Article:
Defence readiness: strengthening the European defence industrial base

By Thierry Breton, European Commissioner for the Internal Market

As announced by European Commission President Ursula von der Leyen in her State of the Union address, it is imperative to continue building the European Defence Union.


With the return of high-intensity conflict on the European continent, we must adapt our armies and industries to new realities and new threats.

On the one hand, security of supply and the ability to scale up have become essential. We must produce more and faster, without depending on others.

On the other hand, we must continue investing. And we must do it while avoiding fragmentation within the EU. Injecting more money in a dispersed and uncoordinated way would only exacerbate our inefficiencies!

Building on our initial support to defence cooperation in the R&D phase through the European Defence Fund, since the start of the war of aggression of Russia in Ukraine we have introduced new instruments to strengthen and broaden defence cooperation.



Firstly, EDIRPA, an instrument to consolidate demand and support joint acquisition with €300m. It will give greater visibility and security with regard to the acquisition of defence capabilities by Member States.

Secondly, a €500m Instrument for Direct Support to Industrial Ammunition Production Capacity – ASAP, Pillar 3 of the Ammunitions Plan for Ukraine. This programme will invest to support the ramp-up of ammunition and missile production.

Of course, all these instruments are working in synergy with the European Peace Facility, which has played a decisive role in supporting the transfer of weapons to Ukraine.

Based on these achievements, we must now prepare our future framework for defence cooperation. Because the war is likely to last. Because the security architecture of Europe will be impacted for a long time.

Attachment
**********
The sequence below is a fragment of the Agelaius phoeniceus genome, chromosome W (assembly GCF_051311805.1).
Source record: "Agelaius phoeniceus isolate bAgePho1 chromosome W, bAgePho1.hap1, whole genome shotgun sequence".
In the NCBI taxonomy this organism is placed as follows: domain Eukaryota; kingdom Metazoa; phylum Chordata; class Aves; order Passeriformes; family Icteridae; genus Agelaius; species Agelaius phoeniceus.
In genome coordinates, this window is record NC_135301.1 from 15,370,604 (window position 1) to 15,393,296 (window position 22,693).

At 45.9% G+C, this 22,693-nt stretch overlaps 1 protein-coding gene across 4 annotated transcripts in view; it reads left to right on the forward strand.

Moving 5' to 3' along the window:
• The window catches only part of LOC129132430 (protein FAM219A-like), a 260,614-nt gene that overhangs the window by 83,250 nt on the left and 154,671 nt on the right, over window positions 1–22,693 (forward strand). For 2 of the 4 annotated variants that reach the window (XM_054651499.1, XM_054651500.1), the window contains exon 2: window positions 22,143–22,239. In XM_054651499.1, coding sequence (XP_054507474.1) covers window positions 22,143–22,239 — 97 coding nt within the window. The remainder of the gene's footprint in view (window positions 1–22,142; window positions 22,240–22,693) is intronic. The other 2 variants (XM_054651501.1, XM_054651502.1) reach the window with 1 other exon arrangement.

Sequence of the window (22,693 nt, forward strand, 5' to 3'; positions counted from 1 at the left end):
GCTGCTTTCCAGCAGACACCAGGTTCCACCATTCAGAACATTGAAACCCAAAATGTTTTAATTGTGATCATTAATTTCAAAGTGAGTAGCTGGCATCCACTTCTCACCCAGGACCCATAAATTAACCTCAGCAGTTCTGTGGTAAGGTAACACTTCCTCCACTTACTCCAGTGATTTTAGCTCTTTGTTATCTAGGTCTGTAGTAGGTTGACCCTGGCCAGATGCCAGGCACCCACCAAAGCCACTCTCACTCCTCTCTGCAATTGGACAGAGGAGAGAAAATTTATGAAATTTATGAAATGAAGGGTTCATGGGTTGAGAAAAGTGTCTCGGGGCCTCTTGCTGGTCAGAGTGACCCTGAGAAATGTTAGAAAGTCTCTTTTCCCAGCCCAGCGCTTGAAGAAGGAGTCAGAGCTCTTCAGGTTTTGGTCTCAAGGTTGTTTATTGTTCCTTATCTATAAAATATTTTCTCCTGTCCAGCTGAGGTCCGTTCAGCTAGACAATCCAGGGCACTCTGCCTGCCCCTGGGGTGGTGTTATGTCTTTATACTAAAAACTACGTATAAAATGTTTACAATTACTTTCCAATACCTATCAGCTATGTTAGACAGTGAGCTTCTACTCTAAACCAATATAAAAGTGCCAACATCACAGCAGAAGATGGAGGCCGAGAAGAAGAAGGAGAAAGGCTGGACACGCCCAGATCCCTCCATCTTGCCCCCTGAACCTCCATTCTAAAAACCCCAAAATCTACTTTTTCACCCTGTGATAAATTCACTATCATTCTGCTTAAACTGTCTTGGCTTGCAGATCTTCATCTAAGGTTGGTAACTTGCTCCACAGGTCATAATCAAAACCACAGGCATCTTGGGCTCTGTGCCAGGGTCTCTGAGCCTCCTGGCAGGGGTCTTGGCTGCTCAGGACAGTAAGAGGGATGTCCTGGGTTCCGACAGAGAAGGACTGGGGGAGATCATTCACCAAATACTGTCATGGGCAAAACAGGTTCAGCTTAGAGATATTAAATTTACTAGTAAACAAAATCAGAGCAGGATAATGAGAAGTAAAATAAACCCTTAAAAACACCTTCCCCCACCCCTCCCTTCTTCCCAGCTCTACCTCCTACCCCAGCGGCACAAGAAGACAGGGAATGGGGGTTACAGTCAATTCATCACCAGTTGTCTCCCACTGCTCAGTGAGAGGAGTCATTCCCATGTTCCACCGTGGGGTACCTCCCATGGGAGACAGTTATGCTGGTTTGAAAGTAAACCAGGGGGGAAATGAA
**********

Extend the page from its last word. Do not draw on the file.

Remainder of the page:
Because, as Europeans, we must strengthen our role as security provider for our own continent.

A stronger Europe in NATO means a stronger NATO.

A stronger Europe in defence means having the freedom of choice when it comes to our security, and not depending on decisions taken elsewhere.  This is about European Defence Readiness.

This is why we will present a European Defence Industry Strategy.



In this context, we are working on a European Defence Investment Programme (EDIP)

We now need to complement our tools with a downstream programme to consolidate and expand support for European industry beyond 2025. But also to establish a regulatory framework that can be activated to support defence production when needed – a sort of European-style Defence Production Act.


Protection of contested spaces

Beyond the industrial issue that underpins any deepening of European defence policy, we are speeding up the implementation of the Strategic Compass, to form for the first time a European defence doctrine.

With a common objective: to guarantee the Union’s free access and freedom of action in all strategic areas and contested areas: cyber, space, maritime or air.

We must do more to protect each of these contested areas around truly European capabilities: European defence projects of common interest.

Because no single Member States can protect them alone.



First, cyber. We need to establish a cyber shield: a European infrastructure for the advanced detection of cyber attacks. We presented an embryo of it in the Cyber Solidarity Act, around an infrastructure of SOCs (security operation centres) and a cyber reserve allowing greater solidarity between Member States. We need to first agree on it, and then develop and expand it.

Then space. In the face of the growing risks of conflict, we must have the means to defend our strategic interests and protect our space infrastructures: Galileo, Copernicus and of course, the new constellation on secured connectivity: IRIS2.

I believe that it is now time to consolidate a European threat detection and identification capability – a true European space domain awareness (SDA) system and to present a Space Law.

On maritime now. Europe having the largest exclusive maritime zone in the world, we must strengthen our capacity to monitor this contested space, particularly with regard to the protection of the seabed and the critical infrastructures that makes it up.

And to develop, following the model of the European Multirole Corvette, our strategic European capabilities at sea. In the long to medium term, it will be unavoidable to ask ourselves the question of a European aircraft carrier.



Finally, on Air. Here again, we must move forward, towards a European anti-missile shield system, based on jointly developed hypersonic interceptor solutions

In Europe, collectively we have everything we need to step up the Defence Union in terms of technology, industrial basis, skills and know-how. We also have a long experience in military cooperation projects.

So let’s do it, let’s do it jointly.






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